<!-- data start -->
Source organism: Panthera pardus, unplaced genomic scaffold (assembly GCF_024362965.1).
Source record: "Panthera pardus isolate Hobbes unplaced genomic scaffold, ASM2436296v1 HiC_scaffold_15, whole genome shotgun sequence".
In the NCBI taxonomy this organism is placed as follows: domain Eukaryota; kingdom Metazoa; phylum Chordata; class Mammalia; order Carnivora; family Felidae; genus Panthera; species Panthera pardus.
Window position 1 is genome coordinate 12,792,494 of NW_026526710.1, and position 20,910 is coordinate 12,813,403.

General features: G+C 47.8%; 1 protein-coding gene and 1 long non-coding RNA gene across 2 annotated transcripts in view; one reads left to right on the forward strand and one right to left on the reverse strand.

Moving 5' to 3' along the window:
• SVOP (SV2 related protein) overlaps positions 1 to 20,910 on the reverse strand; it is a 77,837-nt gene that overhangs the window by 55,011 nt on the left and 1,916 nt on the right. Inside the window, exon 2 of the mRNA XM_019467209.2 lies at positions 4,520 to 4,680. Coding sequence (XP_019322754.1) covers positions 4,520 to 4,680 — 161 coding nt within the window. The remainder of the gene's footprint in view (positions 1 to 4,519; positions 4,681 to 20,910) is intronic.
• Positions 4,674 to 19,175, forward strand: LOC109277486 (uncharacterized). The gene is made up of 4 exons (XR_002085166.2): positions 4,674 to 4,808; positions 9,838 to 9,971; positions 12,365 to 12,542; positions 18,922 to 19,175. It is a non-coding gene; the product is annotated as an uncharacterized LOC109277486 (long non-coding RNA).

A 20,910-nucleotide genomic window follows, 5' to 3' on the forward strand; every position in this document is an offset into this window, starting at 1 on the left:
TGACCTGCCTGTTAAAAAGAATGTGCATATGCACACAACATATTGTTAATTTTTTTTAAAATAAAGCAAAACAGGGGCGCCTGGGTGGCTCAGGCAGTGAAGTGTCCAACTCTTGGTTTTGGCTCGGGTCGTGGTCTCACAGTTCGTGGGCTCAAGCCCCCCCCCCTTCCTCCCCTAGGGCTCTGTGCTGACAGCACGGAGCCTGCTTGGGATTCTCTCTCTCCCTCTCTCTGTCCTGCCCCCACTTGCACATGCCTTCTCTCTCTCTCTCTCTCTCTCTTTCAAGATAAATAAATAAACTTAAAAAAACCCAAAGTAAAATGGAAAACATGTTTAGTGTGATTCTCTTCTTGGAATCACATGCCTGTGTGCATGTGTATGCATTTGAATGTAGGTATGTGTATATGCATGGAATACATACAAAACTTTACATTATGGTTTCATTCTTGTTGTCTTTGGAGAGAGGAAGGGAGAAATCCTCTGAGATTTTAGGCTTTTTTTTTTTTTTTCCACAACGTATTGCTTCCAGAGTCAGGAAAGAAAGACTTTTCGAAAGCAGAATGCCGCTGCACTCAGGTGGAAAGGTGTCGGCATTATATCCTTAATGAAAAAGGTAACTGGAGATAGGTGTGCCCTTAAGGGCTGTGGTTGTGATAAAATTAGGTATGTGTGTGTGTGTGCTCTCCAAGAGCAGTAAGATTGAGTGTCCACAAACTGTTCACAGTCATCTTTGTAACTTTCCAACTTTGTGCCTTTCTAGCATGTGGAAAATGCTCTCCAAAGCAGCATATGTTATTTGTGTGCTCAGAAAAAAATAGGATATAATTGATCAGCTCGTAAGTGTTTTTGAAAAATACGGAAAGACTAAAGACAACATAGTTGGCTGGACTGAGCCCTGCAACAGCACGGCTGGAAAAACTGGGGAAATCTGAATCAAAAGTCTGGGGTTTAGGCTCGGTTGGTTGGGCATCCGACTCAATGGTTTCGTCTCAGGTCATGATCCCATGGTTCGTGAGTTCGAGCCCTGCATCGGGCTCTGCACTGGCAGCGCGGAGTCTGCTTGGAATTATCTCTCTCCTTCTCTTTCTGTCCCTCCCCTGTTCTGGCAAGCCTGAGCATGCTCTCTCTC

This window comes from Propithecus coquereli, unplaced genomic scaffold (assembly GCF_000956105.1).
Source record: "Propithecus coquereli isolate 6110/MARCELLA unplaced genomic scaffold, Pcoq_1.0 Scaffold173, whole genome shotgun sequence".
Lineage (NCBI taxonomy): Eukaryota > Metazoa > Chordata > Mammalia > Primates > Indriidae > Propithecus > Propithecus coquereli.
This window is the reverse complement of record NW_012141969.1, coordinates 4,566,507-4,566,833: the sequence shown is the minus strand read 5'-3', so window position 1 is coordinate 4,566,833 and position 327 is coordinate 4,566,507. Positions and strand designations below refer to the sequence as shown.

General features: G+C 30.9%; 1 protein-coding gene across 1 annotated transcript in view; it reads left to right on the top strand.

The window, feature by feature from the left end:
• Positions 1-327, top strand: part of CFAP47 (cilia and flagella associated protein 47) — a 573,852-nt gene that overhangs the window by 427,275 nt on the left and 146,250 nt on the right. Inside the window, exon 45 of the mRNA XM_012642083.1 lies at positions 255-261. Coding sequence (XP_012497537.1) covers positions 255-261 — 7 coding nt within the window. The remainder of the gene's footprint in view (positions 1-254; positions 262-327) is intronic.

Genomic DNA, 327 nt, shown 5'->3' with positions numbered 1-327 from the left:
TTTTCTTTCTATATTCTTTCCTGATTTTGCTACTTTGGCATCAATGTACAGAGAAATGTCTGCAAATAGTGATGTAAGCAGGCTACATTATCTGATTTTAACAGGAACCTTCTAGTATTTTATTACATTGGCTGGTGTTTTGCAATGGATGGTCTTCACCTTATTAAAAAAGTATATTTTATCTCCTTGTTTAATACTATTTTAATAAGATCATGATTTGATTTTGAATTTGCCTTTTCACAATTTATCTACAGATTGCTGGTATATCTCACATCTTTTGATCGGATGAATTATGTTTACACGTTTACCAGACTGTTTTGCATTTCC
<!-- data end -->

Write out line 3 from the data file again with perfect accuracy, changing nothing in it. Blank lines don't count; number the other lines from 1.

In the NCBI taxonomy this organism is placed as follows: domain Eukaryota; kingdom Metazoa; phylum Chordata; class Mammalia; order Carnivora; family Felidae; genus Panthera; species Panthera pardus.